During a typical day at the Associated Student Recycle Center, supervisor Richard Neyer oversaw the student employees sifting through bins of plastic bottles and milk cartons. He watched a student staff member stick her head down into a blue recycle bin to sort its final contents into their correct places. After fishing at the bottom of the plastic bin, she accidently opened a week-old plastic shrimp salad container. The smell quickly filled her nostrils with the fowl stench of rotten seafood.
She gasped for fresh air, but only drew the stench deeper into her lungs. Neyer watched as she quickly ran out of the Recycle Center to toss up her breakfast.
Neyer is one of 19 AS Recycle Center staff that collects recycling from all of the buildings on campus.
The staff hand sorts 4,000 pounds of recycling from Western’s campus every day, said Richard Neyer, who has worked at of the Recycle Center for 23 years.
Hand sorting barrels of recycling every day, the staff at the AS Recycle Center never knows what they are going to find.
Some of their worst finds include a used condom, porn DVDs, underwear, mice, rats, hair and a plastic dildo cover, said Ariel Davis, Western junior and staff manager at the Recycle Center.
"We have seen, touched and smelt disgusting things while sorting through recycling bins,” Davis said.
While some of the items the Recycling Center sorts through are repulsive, others can be great finds for the students. Staff members have found an REI Jacket, a $20 bill and a PlayStation 2 that one of them took home to test out.
The team is not afraid to indulge themselves with a few snacks from the recycling every once and a while.
They have pulled a sleeve of donuts, loaves of bread and unopened bags of chips from the bins to eat, Davis said.
“The grossest thing I have ever eaten was probably unopened yogurt,” Western junior Hayden Marotz said.
While sorting one white piece of paper after another at the Recycle Center in spring last quarter, Marotz found a hidden treat among the recycled essays and homework assignments — a giant bag of unopened tortilla chips.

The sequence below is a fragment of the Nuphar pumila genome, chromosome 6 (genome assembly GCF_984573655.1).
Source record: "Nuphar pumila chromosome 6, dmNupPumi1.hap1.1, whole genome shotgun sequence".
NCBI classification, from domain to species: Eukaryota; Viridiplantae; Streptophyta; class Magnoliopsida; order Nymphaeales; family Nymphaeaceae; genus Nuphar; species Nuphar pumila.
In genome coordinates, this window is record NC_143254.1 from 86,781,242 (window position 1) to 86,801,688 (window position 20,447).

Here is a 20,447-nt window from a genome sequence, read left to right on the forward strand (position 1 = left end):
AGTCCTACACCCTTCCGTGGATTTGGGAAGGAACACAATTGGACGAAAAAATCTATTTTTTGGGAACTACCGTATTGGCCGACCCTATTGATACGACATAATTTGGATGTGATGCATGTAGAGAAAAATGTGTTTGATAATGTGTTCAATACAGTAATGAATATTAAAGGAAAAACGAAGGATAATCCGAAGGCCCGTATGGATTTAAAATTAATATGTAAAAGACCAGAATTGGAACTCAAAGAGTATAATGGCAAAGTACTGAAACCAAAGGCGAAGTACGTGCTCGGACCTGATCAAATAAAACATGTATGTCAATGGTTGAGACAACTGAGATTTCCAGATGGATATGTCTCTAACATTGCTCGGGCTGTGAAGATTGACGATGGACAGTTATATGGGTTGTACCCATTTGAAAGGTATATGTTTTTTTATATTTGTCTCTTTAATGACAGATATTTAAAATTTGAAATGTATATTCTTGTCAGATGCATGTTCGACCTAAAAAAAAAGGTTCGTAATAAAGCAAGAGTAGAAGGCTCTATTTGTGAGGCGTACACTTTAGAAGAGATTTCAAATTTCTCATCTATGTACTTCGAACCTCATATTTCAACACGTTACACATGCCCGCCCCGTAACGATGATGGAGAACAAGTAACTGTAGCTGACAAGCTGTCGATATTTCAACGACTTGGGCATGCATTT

He set it off to the side and continued sorting. A few days later, he found a Costco-sized container of salsa. The staff opened the two and had a fiesta for days to follow.
A Day in the Life
In one of his first days on the job, Marotz was hand sorting through a barrel of recycling when a melted Wendy’s Frosty tumbled out and spilled all over him. Marotz simply scraped the chocolate Frosty off of his jacket and continued with his work, he said.
“A common misconception is that we have a machine here sorting everything for us,” Davis said. “That is not true. We sort everything by hand.”
The workers’ day starts off with what is known as a “run.” Sporadically throughout the day, the team completes six or seven runs, in which two to three staff members go to campus and check all the recycling bins in a building. Bins that are more than halfway full, have an odor or have flies buzzing around them are emptied, and their contents are taken back to the Recycle Center, Marotz said.
During a recycling run on March 7, Western junior and AS Recycle Center staff member
Michelle Seymour brought the large recycling truck to an abrupt halt, backing up as close as possible to one of the six large brown containers inside the Recycle Center. As she hopped out onto the paper-littered floor of the Recycle Center, she began the sorting process, dumping the contents of the blue bins into the large container.
The walls of the center are lined with items the staff has found while sorting through recycling bins. A life-sized Chewbacca poster and a surfer couple carnival cutout are among the many items displayed for Seymour and the rest of the staff to admire while sorting recycling.
Seymour, who collected several full bins on her run, briskly walked to the back of the truck and climbed in. Dragging one recycling bin forward, she jumped into one of the six large brown containers in the room and started sorting the mixed paper by hand.
As Seymour pulled a barrel over to start sorting, she let out a shriek of frustration as packing peanuts fell out of her recycling bin and clustered at her feet. Packing peanuts, which are made of plastic called polystyrene, are not recyclable.
“The quickest way to ruin someone’s day is to recycle packing peanuts,” Seymour said as she picked the little nuisances out of the shredded paper.
Once the team is done sorting the mixed paper and all the barrels are emptied, the barrels are washed out and put back.
The items collected are then sold to Northwest Recycling, where they compact the recycling in a bailer, and then ship them to a paper mill or ship them overseas, Neyer said.
Before beginning her job at the Recycle Center, Davis said she never really realized how much stuff people got rid of. Now that she has been with the center for three years, Davis asks students on campus to remember the people sorting their recycling are humans too.
“If you do not want to touch it, we do not want to touch it,” Davis said.